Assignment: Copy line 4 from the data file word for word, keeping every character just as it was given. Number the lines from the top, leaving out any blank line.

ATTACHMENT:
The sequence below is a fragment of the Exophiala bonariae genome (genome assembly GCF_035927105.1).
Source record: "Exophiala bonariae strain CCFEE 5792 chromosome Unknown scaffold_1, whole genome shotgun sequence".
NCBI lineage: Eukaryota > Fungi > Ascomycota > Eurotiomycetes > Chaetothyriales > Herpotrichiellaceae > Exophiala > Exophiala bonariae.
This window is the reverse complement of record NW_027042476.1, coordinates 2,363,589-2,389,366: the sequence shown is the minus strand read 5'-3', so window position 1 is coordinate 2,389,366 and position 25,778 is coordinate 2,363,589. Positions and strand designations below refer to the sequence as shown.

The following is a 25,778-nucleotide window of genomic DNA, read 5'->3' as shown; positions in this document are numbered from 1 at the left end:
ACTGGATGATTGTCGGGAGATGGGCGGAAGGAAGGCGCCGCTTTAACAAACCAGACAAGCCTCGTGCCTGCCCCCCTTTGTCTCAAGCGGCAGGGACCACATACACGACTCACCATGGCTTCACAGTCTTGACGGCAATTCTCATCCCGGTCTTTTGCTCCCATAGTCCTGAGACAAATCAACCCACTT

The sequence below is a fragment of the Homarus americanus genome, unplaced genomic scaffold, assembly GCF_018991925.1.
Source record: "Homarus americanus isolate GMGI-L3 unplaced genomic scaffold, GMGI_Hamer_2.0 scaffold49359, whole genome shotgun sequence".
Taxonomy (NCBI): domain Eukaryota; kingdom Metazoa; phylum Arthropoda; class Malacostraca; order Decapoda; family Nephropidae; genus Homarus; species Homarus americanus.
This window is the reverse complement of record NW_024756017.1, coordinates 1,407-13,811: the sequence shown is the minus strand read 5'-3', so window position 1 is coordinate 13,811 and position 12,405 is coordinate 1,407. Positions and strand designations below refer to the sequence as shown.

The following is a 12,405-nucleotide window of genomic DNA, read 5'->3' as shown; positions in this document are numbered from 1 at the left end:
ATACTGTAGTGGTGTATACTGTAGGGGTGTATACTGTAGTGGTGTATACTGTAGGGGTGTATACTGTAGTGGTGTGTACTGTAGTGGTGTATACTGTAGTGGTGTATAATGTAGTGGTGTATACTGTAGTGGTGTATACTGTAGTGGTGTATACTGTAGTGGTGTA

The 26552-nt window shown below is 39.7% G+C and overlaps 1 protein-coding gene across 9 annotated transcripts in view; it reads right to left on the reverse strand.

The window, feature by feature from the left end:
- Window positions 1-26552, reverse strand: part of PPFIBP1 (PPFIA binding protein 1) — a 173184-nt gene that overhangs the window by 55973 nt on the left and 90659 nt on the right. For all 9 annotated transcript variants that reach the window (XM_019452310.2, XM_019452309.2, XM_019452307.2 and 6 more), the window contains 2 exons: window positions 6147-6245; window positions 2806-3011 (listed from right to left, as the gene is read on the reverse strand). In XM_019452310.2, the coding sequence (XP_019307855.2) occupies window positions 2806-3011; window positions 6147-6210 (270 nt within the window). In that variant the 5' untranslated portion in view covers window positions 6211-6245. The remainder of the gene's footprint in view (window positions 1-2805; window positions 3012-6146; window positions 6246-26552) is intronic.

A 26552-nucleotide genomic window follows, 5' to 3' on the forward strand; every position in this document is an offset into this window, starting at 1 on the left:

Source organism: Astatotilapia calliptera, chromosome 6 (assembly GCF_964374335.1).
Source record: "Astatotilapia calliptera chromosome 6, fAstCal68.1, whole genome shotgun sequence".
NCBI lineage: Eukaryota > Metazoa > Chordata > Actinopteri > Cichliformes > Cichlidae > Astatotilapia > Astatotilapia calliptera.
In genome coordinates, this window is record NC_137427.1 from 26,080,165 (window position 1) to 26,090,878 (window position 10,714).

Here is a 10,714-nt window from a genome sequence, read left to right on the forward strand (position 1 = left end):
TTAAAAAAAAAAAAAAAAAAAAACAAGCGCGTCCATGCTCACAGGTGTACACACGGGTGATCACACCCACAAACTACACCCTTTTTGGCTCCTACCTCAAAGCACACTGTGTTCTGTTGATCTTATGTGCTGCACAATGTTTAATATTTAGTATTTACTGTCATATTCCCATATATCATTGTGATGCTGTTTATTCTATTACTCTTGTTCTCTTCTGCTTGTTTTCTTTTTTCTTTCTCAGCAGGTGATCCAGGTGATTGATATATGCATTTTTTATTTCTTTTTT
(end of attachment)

This window is the reverse complement of record NW_027042476.1, coordinates 2,363,589-2,389,366: the sequence shown is the minus strand read 5'-3', so window position 1 is coordinate 2,389,366 and position 25,778 is coordinate 2,363,589. Positions and strand designations below refer to the sequence as shown.